An armed man wearing a mask, tactical equipment and a high-powered rifle fired on Monday in front of a federal building in Dallas, causing alarm and panic without injury before the man not shot by the police.
The shooting has been widely reported. However, Tom Fox, a Dallas Morning News photographer, may have provided the best documentation on this incident.
Fox was there to cover a federal lawsuit and he was apparently right in court when the gunman, identified by the authorities as former army infantryman Brian Isaack Clyde, came forward and was started shooting.
Instead of running, Fox took pictures. The results gave a rare glimpse of an active shot at the point of view of someone standing in the way of immediate danger.
Fox grabbed one of the shooters, taken a few feet away, as the man approached the building through a low alley, his gloved hands holding a rifle and ammo clamps hanging on his belt. The authorities then said that the man had five magazines of about thirty tours.
"Literally, I was just around the marble wall from where he shot out the window," Fox said at a NBC Subsidiary in Dallas. "And I was just praying that he would not pass me. Pass this wall. Because he'd seen me crouching there, he'd probably have shot me.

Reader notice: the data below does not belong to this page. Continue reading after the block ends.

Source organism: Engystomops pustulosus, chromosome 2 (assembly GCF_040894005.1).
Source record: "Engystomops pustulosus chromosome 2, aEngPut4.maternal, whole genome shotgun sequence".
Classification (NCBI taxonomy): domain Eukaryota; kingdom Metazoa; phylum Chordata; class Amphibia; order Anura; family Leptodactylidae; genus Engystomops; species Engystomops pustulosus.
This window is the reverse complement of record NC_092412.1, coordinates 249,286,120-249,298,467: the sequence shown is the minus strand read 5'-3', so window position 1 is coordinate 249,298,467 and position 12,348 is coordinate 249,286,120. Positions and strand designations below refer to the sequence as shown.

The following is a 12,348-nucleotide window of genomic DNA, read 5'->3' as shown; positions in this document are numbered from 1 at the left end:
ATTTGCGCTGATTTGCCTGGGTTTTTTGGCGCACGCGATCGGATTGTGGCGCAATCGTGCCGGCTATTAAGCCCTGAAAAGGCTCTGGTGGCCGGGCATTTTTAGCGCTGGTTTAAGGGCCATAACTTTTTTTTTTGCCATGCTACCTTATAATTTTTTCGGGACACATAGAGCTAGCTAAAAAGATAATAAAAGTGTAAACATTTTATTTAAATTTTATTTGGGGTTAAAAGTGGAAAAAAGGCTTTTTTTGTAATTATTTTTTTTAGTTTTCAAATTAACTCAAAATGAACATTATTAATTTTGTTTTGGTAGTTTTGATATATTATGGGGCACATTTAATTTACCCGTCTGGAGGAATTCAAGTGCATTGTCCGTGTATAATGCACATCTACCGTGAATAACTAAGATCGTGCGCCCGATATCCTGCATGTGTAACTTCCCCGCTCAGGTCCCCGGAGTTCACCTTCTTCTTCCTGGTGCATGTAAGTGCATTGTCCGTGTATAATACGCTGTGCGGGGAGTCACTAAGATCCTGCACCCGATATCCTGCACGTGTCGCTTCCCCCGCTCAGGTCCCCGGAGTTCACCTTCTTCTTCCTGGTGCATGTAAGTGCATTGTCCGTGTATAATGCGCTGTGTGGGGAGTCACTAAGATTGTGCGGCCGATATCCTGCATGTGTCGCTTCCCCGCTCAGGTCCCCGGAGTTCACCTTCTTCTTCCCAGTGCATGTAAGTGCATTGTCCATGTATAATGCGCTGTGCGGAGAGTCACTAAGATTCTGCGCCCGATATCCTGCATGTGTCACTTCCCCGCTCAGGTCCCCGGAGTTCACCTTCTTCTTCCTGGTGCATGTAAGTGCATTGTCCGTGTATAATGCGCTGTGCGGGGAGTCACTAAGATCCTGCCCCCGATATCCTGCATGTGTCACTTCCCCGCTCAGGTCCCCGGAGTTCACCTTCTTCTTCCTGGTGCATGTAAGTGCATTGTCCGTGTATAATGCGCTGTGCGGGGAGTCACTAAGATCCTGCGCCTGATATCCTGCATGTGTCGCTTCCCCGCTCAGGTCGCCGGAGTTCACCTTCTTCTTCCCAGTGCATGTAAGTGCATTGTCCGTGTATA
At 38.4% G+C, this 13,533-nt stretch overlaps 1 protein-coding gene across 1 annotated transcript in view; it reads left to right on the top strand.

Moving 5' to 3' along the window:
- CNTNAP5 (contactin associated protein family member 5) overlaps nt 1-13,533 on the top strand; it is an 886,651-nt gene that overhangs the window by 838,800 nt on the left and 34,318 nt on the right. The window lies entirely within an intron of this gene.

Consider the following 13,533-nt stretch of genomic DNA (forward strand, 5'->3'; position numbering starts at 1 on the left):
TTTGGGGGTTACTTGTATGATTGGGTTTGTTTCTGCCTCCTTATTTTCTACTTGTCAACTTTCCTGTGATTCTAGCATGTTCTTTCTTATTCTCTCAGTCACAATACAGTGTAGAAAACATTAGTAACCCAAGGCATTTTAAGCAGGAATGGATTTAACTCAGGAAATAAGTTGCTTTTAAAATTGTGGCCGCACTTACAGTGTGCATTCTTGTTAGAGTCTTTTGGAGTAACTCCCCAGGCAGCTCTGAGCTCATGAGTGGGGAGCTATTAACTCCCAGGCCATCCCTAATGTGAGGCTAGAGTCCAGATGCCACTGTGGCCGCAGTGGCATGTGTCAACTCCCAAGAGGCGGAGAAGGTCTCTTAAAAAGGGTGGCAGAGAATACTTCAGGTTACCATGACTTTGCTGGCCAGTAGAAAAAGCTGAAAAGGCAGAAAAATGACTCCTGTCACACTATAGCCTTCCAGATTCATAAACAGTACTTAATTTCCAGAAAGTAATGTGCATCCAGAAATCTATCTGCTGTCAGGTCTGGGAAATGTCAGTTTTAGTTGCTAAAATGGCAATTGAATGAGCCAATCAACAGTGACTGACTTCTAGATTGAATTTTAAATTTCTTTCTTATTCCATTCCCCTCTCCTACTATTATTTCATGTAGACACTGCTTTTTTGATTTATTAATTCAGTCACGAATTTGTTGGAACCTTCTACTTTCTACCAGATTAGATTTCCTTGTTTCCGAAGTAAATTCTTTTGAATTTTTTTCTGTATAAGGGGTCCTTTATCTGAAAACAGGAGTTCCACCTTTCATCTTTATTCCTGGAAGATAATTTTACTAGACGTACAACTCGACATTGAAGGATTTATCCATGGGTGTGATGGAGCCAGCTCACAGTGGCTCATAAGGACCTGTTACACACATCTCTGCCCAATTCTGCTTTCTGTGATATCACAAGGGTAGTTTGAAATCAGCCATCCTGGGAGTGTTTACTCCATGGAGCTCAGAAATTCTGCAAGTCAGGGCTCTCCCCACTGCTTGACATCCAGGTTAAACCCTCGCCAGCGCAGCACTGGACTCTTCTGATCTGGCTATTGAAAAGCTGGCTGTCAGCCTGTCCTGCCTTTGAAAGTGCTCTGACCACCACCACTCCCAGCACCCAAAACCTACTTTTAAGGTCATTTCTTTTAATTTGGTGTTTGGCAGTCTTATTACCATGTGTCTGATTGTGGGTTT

Fox, who did not respond to a Washington Post interview request, also shot a video, including one recorded in painful moments after the armed man's withdrawal into the street.
The video shows Fox talking to unidentified authorities, potentially law enforcement forces, who ask where the shooter has gone.
Fox can be heard panting. "He did not go past me," he told them. "He was here and came this way."
The video taken by another spectator from above above the street shows how close Fox was to the shooter. The gunman rushes to the front of the federal building at some point, seeming to pull toward the main entrance.
Shots resonate in the block.
"Fuck shit," said the person holding the camera.
The entrance to the building is framed by two bulky columns that protrude from the outside. Fox is hiding behind one of them, invisible by the shooter, but just a few steps away.
The shooter then retires, apparently after catching fire himself. He runs to a parking lot on the other side of the street. other shots resonate in his direction. Fox continued to take pictures.
It is unclear whether the shots that damaged the front doors of the building were fired by the shooter or the police.
Finally, the shooter fell to the ground.
Fox took more photos and videos of the shooter, then shirtless and wounded, and rescuers around him.
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The police attacked a passer-by who seemed to them "combative". The videos told another story.